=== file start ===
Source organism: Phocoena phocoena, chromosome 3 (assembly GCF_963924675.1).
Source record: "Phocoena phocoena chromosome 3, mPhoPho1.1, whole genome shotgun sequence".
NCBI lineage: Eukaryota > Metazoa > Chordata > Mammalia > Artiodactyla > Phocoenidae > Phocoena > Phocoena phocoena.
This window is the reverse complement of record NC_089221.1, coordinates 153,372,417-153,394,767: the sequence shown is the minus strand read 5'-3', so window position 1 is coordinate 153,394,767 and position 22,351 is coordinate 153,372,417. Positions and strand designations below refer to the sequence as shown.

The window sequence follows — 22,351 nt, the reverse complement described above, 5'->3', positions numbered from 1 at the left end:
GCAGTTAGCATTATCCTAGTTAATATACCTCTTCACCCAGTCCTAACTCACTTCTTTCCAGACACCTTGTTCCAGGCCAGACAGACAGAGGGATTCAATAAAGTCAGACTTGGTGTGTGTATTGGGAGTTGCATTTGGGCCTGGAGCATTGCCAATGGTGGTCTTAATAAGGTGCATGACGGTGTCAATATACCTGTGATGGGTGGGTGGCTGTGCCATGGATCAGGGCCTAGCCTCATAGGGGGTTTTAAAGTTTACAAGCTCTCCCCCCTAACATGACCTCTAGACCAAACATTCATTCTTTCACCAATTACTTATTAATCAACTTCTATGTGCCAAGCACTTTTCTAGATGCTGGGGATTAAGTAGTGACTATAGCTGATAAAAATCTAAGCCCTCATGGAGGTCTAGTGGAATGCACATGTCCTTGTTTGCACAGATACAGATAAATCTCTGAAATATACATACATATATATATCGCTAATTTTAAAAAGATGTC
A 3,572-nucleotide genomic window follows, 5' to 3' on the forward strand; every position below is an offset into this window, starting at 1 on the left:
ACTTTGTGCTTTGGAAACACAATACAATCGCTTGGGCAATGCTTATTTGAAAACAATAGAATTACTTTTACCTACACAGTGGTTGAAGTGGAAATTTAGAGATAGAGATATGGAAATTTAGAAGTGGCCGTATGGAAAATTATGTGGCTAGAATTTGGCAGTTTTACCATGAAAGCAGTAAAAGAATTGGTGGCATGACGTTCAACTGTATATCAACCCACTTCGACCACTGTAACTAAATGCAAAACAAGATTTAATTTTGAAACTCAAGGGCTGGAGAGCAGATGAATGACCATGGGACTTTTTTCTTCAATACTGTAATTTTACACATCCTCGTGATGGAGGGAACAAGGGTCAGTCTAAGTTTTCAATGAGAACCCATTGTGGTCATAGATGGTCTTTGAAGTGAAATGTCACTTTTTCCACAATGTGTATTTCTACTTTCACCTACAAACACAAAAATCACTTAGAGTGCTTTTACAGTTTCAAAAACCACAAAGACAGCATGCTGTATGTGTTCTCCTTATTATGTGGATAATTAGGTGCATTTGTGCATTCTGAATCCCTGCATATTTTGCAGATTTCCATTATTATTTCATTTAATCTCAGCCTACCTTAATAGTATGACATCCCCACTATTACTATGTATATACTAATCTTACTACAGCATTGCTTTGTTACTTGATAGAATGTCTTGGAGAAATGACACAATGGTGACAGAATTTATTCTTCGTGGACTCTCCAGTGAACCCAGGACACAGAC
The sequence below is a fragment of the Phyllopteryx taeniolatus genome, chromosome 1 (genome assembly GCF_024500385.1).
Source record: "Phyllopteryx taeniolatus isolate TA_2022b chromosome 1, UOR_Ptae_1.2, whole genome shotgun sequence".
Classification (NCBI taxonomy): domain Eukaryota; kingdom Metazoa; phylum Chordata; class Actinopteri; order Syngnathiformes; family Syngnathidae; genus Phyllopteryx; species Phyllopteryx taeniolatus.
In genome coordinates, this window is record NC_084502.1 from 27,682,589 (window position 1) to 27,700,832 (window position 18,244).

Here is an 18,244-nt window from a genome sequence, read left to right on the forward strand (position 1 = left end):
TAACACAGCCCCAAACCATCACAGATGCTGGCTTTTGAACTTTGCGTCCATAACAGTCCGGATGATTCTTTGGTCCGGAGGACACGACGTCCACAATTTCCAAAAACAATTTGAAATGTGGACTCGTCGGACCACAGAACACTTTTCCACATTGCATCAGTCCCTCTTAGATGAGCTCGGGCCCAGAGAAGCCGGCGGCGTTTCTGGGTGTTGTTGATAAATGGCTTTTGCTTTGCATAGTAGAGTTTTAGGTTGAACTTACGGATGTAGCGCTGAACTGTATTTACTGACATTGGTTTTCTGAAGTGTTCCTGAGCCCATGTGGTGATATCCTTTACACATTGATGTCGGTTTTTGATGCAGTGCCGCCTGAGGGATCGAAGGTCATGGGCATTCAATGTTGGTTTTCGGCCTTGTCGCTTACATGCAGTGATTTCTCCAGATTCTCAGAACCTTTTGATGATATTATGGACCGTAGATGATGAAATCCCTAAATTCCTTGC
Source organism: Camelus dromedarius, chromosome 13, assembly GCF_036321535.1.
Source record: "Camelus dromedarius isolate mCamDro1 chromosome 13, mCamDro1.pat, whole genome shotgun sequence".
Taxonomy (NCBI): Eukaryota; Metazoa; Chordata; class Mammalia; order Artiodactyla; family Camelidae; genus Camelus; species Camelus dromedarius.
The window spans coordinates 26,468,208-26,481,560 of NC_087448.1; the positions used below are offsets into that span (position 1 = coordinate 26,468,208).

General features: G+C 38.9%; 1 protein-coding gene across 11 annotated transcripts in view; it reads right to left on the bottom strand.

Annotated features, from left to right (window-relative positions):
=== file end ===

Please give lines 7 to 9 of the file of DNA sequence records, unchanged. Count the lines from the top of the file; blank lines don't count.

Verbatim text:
A 3,572-nucleotide genomic window follows, 5' to 3' on the forward strand; every position below is an offset into this window, starting at 1 on the left:
ACTTTGTGCTTTGGAAACACAATACAATCGCTTGGGCAATGCTTATTTGAAAACAATAGAATTACTTTTACCTACACAGTGGTTGAAGTGGAAATTTAGAGATAGAGATATGGAAATTTAGAAGTGGCCGTATGGAAAATTATGTGGCTAGAATTTGGCAGTTTTACCATGAAAGCAGTAAAAGAATTGGTGGCATGACGTTCAACTGTATATCAACCCACTTCGACCACTGTAACTAAATGCAAAACAAGATTTAATTTTGAAACTCAAGGGCTGGAGAGCAGATGAATGACCATGGGACTTTTTTCTTCAATACTGTAATTTTACACATCCTCGTGATGGAGGGAACAAGGGTCAGTCTAAGTTTTCAATGAGAACCCATTGTGGTCATAGATGGTCTTTGAAGTGAAATGTCACTTTTTCCACAATGTGTATTTCTACTTTCACCTACAAACACAAAAATCACTTAGAGTGCTTTTACAGTTTCAAAAACCACAAAGACAGCATGCTGTATGTGTTCTCCTTATTATGTGGATAATTAGGTGCATTTGTGCATTCTGAATCCCTGCATATTTTGCAGATTTCCATTATTATTTCATTTAATCTCAGCCTACCTTAATAGTATGACATCCCCACTATTACTATGTATATACTAATCTTACTACAGCATTGCTTTGTTACTTGATAGAATGTCTTGGAGAAATGACACAATGGTGACAGAATTTATTCTTCGTGGACTCTCCAGTGAACCCAGGACACAGAC
The sequence below is a fragment of the Phyllopteryx taeniolatus genome, chromosome 1 (genome assembly GCF_024500385.1).